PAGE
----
GCSE Prospects 2023: Restoring the Value? (click here to read)
The A-level results strongly indicate that GCSE grades in England (Wales and Northern Ireland are waiting till next year) will be restored to pre-pandemic standards. Although it may not feel like it to those receiving their grades this year who have seen the years above them being awarded strings of nines, it is good news because it provides much better information on which to base decisions about the future.
The greater precision will also help to improve education because it puts policies under scrutiny. What is the point of mandatory maths and English re-takes when the failure rates are so high? Is combined science a basis for science A-levels when the grades are so poor? Should the study of foreign languages continue to be pushed when pupils are so solid in their resistance? And what’s behind the growth in religious studies?
A-Levels 2023: Return to Normal? (click here to view report)
During the two years of teacher assessment there was an explosion in top grades. With the return to exams, the government is seeking to restore pre-pandemic standards in two steps, with 2022 as a halfway house. This would mean nearly 100,000 fewer A* grades than in 2021. In 2022 a reduction of nearly 40,000 was managed, but this was 10,000 fewer than required. Will there be a cut-back of 60,000 in 2023 to complete the task?
It is unlikely, but we shall see on 17th August. Teacher assessment has dramatically changed expectations, both generally and with regard to particular subjects. The grades bonanza has been popular with pupils, parents and schools, and the severe reductions necessary to restore the value of the grades will be hard for them to accept. Teacher assessment has also spread top grades more widely to the performing arts and practical subjects, and it is questionable whether this can or should be reversed.
Poor Children Hit Harder by Covid School Closure (click here to read)
In their first collaboration since Alastair McCall joined CEER last month, he and Alan Smithers have analysed the impact of Covid on pupil performance. The stand-out finding is that poor children fared worse, falling even further behind at every level – the Sats, GCSEs and A-levels. Paradoxically, their grades had gone up in GCSEs and A-levels, but this can be attributed to the decision to bake in higher grades in 2022 than in 2019.
The Disadvantage Gap Index, which enables relative performance in different tests and exams to be compared, shows that the gap widened more in primary schools. Since the gap before the pandemic was greater in secondary schools, this had the effect of reducing it somewhat. All children, not just those taking national tests and examinations, will have been affected. Some will still be in schools into the 2030s. Is there a cure for education’s Long Covid?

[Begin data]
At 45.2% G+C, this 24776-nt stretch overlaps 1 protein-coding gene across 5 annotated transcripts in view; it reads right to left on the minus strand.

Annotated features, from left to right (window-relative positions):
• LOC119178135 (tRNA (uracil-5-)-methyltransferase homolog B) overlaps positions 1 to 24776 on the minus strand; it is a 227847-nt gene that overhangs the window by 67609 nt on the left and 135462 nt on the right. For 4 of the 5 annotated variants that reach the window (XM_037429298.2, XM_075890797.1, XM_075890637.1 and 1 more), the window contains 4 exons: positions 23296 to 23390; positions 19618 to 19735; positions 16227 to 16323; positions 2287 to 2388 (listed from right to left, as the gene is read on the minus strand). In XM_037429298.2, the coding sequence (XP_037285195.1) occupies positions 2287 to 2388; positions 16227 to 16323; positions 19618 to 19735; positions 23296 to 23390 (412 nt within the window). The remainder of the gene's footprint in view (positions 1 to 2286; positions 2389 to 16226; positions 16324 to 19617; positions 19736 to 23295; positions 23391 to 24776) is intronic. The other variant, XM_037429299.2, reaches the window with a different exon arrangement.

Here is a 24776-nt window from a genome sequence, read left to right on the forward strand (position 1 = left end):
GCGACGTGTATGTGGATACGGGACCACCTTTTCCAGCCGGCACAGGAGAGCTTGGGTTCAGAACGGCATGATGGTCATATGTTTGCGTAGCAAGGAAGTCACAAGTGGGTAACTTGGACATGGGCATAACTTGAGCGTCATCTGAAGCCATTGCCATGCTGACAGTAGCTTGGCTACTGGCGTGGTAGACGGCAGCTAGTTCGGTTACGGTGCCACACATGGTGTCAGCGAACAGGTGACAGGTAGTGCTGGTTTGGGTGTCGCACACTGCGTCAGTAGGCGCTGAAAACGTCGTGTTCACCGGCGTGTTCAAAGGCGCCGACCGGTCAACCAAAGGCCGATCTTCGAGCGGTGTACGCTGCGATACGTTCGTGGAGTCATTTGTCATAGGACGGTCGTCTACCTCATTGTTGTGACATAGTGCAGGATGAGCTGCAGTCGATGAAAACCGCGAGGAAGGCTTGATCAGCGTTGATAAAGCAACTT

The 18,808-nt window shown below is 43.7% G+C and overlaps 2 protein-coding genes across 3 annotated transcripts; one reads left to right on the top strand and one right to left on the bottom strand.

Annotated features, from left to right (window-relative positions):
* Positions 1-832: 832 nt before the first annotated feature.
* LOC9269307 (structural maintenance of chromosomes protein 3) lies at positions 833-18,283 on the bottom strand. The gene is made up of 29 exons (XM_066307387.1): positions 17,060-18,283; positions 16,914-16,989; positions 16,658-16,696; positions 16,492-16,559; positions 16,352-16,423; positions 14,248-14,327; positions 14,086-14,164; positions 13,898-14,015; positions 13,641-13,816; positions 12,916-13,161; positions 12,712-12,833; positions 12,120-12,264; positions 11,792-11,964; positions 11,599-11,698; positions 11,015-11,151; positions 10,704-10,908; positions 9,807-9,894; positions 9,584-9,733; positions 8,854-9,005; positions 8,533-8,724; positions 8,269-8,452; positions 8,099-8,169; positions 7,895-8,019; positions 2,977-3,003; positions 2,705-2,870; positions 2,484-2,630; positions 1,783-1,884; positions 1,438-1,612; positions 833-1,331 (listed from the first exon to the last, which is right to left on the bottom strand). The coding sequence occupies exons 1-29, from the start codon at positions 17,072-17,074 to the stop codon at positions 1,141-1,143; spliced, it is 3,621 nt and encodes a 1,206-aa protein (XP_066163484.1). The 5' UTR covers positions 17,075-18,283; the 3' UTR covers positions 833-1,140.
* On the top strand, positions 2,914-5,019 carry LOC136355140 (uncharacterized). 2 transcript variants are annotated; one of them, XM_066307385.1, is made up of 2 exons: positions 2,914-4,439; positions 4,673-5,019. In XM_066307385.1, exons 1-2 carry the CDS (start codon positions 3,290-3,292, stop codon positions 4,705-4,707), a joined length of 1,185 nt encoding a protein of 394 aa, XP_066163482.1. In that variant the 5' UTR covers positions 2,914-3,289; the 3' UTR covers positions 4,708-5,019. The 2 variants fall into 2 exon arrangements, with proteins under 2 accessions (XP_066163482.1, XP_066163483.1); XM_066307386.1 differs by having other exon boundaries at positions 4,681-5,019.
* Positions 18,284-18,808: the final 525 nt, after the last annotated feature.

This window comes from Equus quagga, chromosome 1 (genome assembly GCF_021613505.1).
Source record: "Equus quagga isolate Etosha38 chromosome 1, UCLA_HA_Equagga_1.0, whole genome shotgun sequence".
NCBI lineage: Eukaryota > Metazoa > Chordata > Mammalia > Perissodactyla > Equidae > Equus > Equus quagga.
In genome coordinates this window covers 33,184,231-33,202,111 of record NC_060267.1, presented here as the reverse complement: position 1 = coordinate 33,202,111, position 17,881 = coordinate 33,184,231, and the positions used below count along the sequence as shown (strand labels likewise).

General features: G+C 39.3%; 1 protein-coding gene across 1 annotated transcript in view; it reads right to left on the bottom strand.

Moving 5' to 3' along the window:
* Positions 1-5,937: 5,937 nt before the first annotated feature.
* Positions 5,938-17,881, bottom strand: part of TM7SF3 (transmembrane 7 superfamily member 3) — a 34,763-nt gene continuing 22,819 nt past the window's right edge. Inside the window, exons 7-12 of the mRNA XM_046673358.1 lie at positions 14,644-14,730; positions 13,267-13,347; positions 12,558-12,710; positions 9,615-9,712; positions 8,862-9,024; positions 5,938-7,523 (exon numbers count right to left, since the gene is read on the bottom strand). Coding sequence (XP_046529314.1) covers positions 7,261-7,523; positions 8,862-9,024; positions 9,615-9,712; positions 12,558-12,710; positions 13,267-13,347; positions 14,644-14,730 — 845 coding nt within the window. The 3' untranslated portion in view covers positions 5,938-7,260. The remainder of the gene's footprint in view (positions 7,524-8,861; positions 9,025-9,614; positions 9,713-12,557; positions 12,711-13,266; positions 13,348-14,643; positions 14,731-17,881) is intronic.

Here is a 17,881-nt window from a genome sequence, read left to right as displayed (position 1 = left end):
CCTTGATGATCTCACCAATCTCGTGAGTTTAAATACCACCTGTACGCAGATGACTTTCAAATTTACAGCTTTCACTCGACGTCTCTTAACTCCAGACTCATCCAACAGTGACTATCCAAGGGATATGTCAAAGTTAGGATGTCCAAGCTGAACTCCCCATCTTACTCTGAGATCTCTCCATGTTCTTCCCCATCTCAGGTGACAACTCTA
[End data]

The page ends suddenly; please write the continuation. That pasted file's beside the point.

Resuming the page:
Sunday Times’ Alastair McCall joins CEER
CEER welcomes Alastair McCall, one of the country’s leading data journalists and formerly assistant editor of The Sunday Times, as its Deputy Director and Professor of Quantitative Studies. He is famous as the man behind such annual publications as The Sunday Times Good University Guide, Parent Power, Rich List and Giving List. He also created the country’s first social inclusion ranking for universities.
It is a great appointment for CEER which was founded to conduct and communicate independent research that is directly useful to those creating education and those benefiting from it, rather than just producing papers for academics. Alastair’s skills and experience are a perfect fit for CEER’s mission and will add strength to its reach and range. Prof Alan Smithers, Director of CEER, and Alastair have an excellent working relationship having collaborated for over two decades on The Sunday Times’ schools guide, Parent Power.
Are Schools Failing Boys? (click here to read)
Boys are seriously underperforming girls at all levels of education, which would indicate that they are not fully developing their potential. While this has been known for some time, it is little understood and so little has been done about it. This means that both they and society are missing out on what they could have been. There is complacency because men seem to come out on top anyway.
There is a plethora of possible explanations, which means we do not sufficiently understand what is going on. This leaves us without a sound basis for tackling it. We need a high-level inquiry to sort it out. The seriousness of the issue is such that it calls for a Royal Commission.
Where Next for Apprenticeships
In a policy report of the Chartered Institute for Personnel Development edited by Tess Lanning (report here), Alan Smithers argues that the introduction of national apprenticeship qualifications would turn the government’s hopes for the new apprenticeships into reality. At present, apprenticeships act as containers for numerous individual qualifications, some of doubtful value and little relevance. There is little to drive the development of tailored training programmes. National apprenticeship qualifications, the highest on par with degrees, would enhance the status of apprenticeships and help win acceptance of them as a genuine practical alternative to established academic ladders. Trainees would have something to aim for and something they could be proud of when successful. Distinctive qualifications would also enable the Government to claim ownership of the apprenticeship brand, fully integrate the maths, English and other core learning with the practical skills, and make apprenticeships easier to regulate. The Government recognizes the problems an apprenticeship qualification would solve, but prefers other piecemeal solutions. It would be so much simpler to have national apprenticeship qualifications.